Friday, October 25, 2013

Derivitive as creating ontologies

I'm reading the fascinating account of derivatives by Edward LiPuma and Benjamin Lee, Financial Derivatives and the Globalization of Risk, in which the authors describe derivatives as a particularly powerful form of fiction, one that allows financial analysts to abstract risk and value from the sociohistorical events that make them up, and so to create the very measurements of risk that they allege to be accurate accounts of the underlying world:

“[F]inancial derivatives also shape a new means of grasping historical events, in that they presuppose that the market can reimagine and reduce sociohistorical processes, no matter how seemingly incommensurable or complex, to terms of abstract, quantifiable, and hence manageable risk.[…] The financial derivative thus has an underlying categorical structure based on its ability to ontologize real-time event structures. The social fiction made real is that aculturally derived technologies of understanding—especially the development of particular differential equations for modeling time-bracketing transactions—permit (post)moderns to parse any event structure into its naturally occurring components, to abstract these components from the event structure and from their temporal flows, and to assign a calculable and quantified value to these components, thereby allowing agents to entertain the expectation that they can predict and manage future events (135).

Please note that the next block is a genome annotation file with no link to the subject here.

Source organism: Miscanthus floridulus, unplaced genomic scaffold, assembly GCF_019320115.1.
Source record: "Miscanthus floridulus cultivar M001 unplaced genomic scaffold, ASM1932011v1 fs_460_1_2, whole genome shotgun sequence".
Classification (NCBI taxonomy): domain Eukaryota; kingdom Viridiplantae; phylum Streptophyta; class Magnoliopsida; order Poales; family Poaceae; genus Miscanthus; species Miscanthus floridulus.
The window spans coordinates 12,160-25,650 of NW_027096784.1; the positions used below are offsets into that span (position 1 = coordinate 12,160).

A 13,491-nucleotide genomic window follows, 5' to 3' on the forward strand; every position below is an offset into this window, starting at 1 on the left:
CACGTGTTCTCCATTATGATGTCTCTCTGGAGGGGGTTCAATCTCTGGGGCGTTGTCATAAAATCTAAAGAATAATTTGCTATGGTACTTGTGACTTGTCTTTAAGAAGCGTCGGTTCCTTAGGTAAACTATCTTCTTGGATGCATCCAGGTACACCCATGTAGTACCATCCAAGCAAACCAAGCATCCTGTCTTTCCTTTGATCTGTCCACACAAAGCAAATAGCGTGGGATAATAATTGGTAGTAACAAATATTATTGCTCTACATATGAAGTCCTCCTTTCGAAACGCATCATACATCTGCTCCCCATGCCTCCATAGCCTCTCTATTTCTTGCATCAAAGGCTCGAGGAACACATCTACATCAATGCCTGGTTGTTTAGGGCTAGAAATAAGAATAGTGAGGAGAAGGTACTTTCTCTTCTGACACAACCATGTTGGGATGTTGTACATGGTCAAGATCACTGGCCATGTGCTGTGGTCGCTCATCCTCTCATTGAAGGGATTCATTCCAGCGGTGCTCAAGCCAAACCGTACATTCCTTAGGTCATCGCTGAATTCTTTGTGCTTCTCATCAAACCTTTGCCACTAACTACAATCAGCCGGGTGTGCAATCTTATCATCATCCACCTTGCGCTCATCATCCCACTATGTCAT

Derivatives thus act as a kind of critical theory, asserting abstract, disconnected versions of the social world which are nevertheless interconnected in the financial sphere. Like certain kinds of postmodern fiction, they assert misidentified truths about the world that become their own predictions of the future, substituting socially constructed versions of connectedness for actual connections.

I'm not sure how accurate this analogy is. But it certainly seems at work in Cosmopolis.

Saturday, October 19, 2013

Of neoliberalism and subjectivity

On the first page of their influential volume, Do Economists Make Markets, the sociologists Donald MacKenzie, Fabian Munesa and Lucia Siu describe the eminent economist Jeffrey Sachs, who served as an advisor to Bolivia in the 1980s, famously implementing "shock therapy," in which the Bolivian government spent much of its remaining reserves of foreign cash to remove pesos from circulation. He also eliminated government subsidies, removed import tariffs, and linked the Bolivian economy to the U.S. dollar, all in the name of enabling Bolivia to pay back its debt to the IMF. In short, Sachs implemented what has come to be called a neoliberal agenda. As MacKenzie et. al. observe, though, Sachs himself later questioned his application of purely academic theories to the specific case of Bolivia: